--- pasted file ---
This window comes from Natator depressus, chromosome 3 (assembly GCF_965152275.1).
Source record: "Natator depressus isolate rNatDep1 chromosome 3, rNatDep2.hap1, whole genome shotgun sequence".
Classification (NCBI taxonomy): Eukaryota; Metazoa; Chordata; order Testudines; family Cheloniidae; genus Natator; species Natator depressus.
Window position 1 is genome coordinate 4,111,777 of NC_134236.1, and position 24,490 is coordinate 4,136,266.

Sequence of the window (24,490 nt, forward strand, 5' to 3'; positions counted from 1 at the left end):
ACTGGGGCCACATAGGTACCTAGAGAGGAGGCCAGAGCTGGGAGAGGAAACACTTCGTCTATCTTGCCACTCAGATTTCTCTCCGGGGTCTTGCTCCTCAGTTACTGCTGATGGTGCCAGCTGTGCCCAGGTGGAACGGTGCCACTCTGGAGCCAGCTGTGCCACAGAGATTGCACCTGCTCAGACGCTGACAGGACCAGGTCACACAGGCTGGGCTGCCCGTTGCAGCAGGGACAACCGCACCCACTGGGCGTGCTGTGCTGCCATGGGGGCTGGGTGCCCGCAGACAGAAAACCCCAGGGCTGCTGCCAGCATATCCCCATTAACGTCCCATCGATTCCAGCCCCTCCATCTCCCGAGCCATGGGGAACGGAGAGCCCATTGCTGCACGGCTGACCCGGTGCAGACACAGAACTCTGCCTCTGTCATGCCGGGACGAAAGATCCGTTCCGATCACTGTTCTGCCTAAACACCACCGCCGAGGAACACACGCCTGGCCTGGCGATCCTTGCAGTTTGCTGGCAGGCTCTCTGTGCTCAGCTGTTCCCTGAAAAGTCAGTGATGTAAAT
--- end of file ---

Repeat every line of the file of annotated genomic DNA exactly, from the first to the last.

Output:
This window comes from Natator depressus, chromosome 3 (assembly GCF_965152275.1).
Source record: "Natator depressus isolate rNatDep1 chromosome 3, rNatDep2.hap1, whole genome shotgun sequence".
Classification (NCBI taxonomy): Eukaryota; Metazoa; Chordata; order Testudines; family Cheloniidae; genus Natator; species Natator depressus.
Window position 1 is genome coordinate 4,111,777 of NC_134236.1, and position 24,490 is coordinate 4,136,266.

Sequence of the window (24,490 nt, forward strand, 5' to 3'; positions counted from 1 at the left end):
ACTGGGGCCACATAGGTACCTAGAGAGGAGGCCAGAGCTGGGAGAGGAAACACTTCGTCTATCTTGCCACTCAGATTTCTCTCCGGGGTCTTGCTCCTCAGTTACTGCTGATGGTGCCAGCTGTGCCCAGGTGGAACGGTGCCACTCTGGAGCCAGCTGTGCCACAGAGATTGCACCTGCTCAGACGCTGACAGGACCAGGTCACACAGGCTGGGCTGCCCGTTGCAGCAGGGACAACCGCACCCACTGGGCGTGCTGTGCTGCCATGGGGGCTGGGTGCCCGCAGACAGAAAACCCCAGGGCTGCTGCCAGCATATCCCCATTAACGTCCCATCGATTCCAGCCCCTCCATCTCCCGAGCCATGGGGAACGGAGAGCCCATTGCTGCACGGCTGACCCGGTGCAGACACAGAACTCTGCCTCTGTCATGCCGGGACGAAAGATCCGTTCCGATCACTGTTCTGCCTAAACACCACCGCCGAGGAACACACGCCTGGCCTGGCGATCCTTGCAGTTTGCTGGCAGGCTCTCTGTGCTCAGCTGTTCCCTGAAAAGTCAGTGATGTAAAT